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Behind the headlines

The phantom commander of Gaza City

Palestinians with a blacked-out portrait of Deif in 2014. Hazem Bader/AFP/Getty

Last weekend’s appalling attacks were masterminded by one man, says Mehul Srivastava in the FT. The supreme military commander of Hamas goes by the nom de guerre Mohammed “Deif”, or “Guest”, because he sleeps in the home of a different sympathiser every night to evade Israeli intelligence. Which makes sense – they’ve been hunting him for decades, and almost killed him 20 years ago in an airstrike that blew off an arm and a leg and left him in a wheelchair. Those who knew him before he vanished into the shadows of Palestinian militancy recall a “quiet, intense man”, utterly single-minded about the Arab-Israeli conflict and “using violence as a means to end it”. Only one grainy photograph of him exists in the public domain.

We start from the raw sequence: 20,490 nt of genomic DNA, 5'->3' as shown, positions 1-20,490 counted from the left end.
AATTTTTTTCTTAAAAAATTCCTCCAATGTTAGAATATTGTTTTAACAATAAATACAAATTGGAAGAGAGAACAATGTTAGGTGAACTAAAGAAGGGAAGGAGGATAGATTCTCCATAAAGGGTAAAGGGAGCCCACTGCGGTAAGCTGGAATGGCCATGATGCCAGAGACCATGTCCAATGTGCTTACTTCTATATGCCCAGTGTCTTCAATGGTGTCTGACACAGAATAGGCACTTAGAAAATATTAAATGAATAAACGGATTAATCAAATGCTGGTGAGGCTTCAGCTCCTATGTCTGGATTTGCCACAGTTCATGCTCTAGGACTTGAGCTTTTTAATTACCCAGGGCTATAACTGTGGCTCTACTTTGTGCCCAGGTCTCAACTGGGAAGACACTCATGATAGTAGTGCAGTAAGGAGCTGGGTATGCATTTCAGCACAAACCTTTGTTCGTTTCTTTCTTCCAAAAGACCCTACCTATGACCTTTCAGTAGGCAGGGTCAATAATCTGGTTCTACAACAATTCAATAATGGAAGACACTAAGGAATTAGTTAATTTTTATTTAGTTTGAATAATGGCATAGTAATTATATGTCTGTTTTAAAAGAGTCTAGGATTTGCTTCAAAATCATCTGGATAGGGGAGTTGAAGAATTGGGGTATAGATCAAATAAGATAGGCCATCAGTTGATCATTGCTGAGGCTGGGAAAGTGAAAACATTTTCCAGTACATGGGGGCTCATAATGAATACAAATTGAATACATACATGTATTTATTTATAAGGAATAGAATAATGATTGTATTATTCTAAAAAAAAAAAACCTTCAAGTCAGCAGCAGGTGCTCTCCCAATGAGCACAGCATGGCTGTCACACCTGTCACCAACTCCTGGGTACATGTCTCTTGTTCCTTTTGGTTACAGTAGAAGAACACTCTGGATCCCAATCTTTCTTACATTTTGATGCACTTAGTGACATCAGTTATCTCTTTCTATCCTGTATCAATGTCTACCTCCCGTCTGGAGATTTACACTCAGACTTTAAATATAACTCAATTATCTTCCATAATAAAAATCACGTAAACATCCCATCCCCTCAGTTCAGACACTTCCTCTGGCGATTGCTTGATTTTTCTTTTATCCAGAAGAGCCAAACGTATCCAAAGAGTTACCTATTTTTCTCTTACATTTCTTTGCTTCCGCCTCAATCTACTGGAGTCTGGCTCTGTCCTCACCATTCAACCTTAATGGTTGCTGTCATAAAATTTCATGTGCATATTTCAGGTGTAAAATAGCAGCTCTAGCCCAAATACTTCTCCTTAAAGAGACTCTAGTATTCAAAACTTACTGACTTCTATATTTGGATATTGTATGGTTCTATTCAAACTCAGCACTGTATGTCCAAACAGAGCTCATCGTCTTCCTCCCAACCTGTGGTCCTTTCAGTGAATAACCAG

Deif was with Hamas from the start, studying under the bombmaker Yahya Ayyash, known as the “Engineer”, who was assassinated by Israel in 1996 using a mobile phone packed with explosives. Around that time, the terrorist group was carrying out a wave of suicide bombings to try to derail the Oslo Accords – Israel holds Deif responsible for the deaths of dozens of people in these attacks, including 50 in 1996 alone. He was the architect of the decades-long programme to dig a network of tunnels under Gaza, and involved in the creation of the first rudimentary rockets. A fighter-turned-politician who knew Deif in the early 2000s remembers his logic: “You should fight the Israelis inside Israel and demolish their fantasy that they can be safe in occupied land.” The mass raid in the early hours of Saturday has taken Deif’s lifelong campaign against the Jewish state to a “brutal and unpredictable new level”.